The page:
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Research Seminar Philosophical Anthropology and Philosophy of Culture


Admission requirements

Admission to this course is restricted to students enrolled in the MA Philosophy 60 EC who have chosen for the specialisation Philosophical Anthropology and Philosophy of Culture, and to students enrolled in the MA Philosophy 120 EC, specialisations Philosophy of Humanities.

This Research Seminar is mandatory for above mentioned students.


Characteristics of the research seminar

The research seminar is a mandatory part of the MA programme. In this intensive seminar students will hone their skills necessary for writing a successful MA thesis so they are well prepared for writing their thesis in the following semester. In particular, the research seminar pays attention to topics such as formulating relevant research questions, composing research plans, and efficient writing. Students should enroll in the research seminar that belongs to the specialisation they have chosen and in which the MA thesis will be written. The instructor of the research seminar will also the be the staff member who is responsible for making sure that the process of thesis writing remains on track.

Subject description

The philosophy of Henri Bergson (1859-1941) – famous winner of the Nobel prize winner for literature in 1927, esteemed Gifford lecturer, and famous professor of philosophy during his lifetime – has unjustly fallen into oblivion during the last decades. This is largely due to other, ‘postmodern’ strands in modern French thought. Thinkers as different as Gilles Deleuze, Emmanuel Levinas and Jean-Paul Sartre, however, admit to be greatly endebted to Bergson’s philosophy. Bergson’s theories and analyses, disparate though they be, cover the most essential questions of philosophy.

In this research seminar we will focus on some basic themes (metaphysics, religion, morality, and intuition), addressed by two of his main works: Les deux sources de la morale et de la religion, 1932 (The Two Sources of Morality and Religion) and La pensée et le mouvant, 1934 (The Creative Mind: An Introduction to Metaphysics).

Course objectives

This course aims to study some essential philosophical topics addressed by Henri Bergson: metaphysics, religion, morality, and intuition. Through addressing these topics it also aims at a developing a general reflection on philosophy as such: its character, its relation to science, religion or art, its limits, and its capabilities.

Students who successfully complete the course will have a good understanding of :

  • some central characteristics of the philosophy of Bergson in general;

  • some possible distinctions between philosophy and science;

  • distinct forms of religious and moral self-interpretation.

Students who successfully complete the course will be able to:

  • present this knowledge in written form (essay);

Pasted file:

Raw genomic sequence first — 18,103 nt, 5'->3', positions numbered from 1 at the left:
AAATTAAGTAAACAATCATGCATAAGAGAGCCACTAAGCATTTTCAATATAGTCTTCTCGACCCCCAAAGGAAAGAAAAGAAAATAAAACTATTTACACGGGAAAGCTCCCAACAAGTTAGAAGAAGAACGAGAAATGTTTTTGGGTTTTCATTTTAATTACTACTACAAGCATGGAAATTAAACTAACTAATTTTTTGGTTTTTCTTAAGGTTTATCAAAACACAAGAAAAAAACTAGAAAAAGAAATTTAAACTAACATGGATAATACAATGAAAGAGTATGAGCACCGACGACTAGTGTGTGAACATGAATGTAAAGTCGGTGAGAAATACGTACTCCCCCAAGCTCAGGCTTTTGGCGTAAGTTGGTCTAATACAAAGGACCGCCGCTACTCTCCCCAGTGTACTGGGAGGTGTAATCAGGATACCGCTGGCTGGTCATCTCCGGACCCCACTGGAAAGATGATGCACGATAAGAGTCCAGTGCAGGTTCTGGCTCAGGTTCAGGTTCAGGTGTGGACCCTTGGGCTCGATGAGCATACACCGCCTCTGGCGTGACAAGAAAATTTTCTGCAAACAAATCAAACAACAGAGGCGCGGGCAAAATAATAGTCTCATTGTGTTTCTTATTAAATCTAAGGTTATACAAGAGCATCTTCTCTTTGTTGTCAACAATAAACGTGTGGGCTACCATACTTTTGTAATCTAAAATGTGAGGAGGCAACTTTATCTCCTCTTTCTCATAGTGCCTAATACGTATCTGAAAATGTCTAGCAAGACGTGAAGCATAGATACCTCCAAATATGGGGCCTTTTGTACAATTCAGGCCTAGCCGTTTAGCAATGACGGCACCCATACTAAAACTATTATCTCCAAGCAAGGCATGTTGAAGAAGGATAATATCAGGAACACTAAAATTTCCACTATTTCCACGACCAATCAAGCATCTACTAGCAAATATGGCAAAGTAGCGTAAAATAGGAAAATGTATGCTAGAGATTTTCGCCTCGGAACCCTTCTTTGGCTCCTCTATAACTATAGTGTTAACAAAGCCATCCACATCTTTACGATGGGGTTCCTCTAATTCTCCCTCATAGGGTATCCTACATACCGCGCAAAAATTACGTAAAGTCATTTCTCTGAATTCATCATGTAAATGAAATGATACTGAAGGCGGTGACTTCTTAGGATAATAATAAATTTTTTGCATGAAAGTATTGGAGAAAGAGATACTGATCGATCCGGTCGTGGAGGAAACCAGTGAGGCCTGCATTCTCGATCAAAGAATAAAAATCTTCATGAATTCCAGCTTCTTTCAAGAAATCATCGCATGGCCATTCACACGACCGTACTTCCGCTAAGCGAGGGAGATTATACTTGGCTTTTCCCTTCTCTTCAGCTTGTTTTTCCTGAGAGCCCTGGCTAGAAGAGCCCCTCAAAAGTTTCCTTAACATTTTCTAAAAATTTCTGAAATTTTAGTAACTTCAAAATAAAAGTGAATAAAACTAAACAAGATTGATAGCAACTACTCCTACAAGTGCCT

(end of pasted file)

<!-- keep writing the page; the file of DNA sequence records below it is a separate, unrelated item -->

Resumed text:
• formulate a philosophically relevant question;

  • formulate a research topic that reflects both knowledge and understanding of key discussions and methods relevant to the field;

  • fomulate a research plan that is feasible within the time available for its completion;

  • write a coherent argumentative text within limited time.


See Timetables MA Philosophy 2015-2016

Mode of instruction

  • Seminars

Class attendance is required.

Course Load

Total course: 10 ECTS credits x 28 hours = 280 hours

  • Attending seminars: 14 weeks x 3 hours = 42 hours

  • Time for studying the mandatory literature: 90 hours

  • Time for completing weekly assignments: 90 hours

  • Research plan: 10 hours

  • Writing midterm paper: 15 hours

  • Comments: 8 hours

  • Writing final paper: 25 hours

Assessment method

  • Weekly assignments (30% of the final grade)

  • Detailed research plan (prerequisite for taking the exam)

  • Midterm paper (30% of the final grade)

  • Comments on research plan and midterm paper fellow student (prerequisite for taking the exam)

  • Expanded final paper, based on research plan, midterm paper and received comments (40% of the final grade)


One resit will be offered, covering the final paper. The grade will replace previously earned grades for subtests. Students who have obtained a satisfactory grade for the first examination(s) cannot take the resit.


Blackboard (digital learning environment) is used in the course for posting of instructions or texts, discussion, posting of questions for the instructor or fellow students etc. All assignments should be submitted on Blackboard, the conclusive paper should be submitted through Turnitin.

Reading list

  • Les deux sources de la morale et de la religion, Paris, F. Alcan, 1932f (The Two Sources of Morality and Religion, University of Notre Dame Press 1977).

  • La pensée et le mouvant, Paris, F. Alcan, 1934f (The Creative Mind: An Introduction to Metaphysics, Citadel Press 2002).


Please register for this course via Study administration system uSis
See also Registration for lectures and tests

Students are strongly advised to register in uSis through the activity number which can be found in the timetable in the column under the heading “”.

Registration Studeren à la carte and Contractonderwijs

Not applicable.


Dr. H.W. Sneller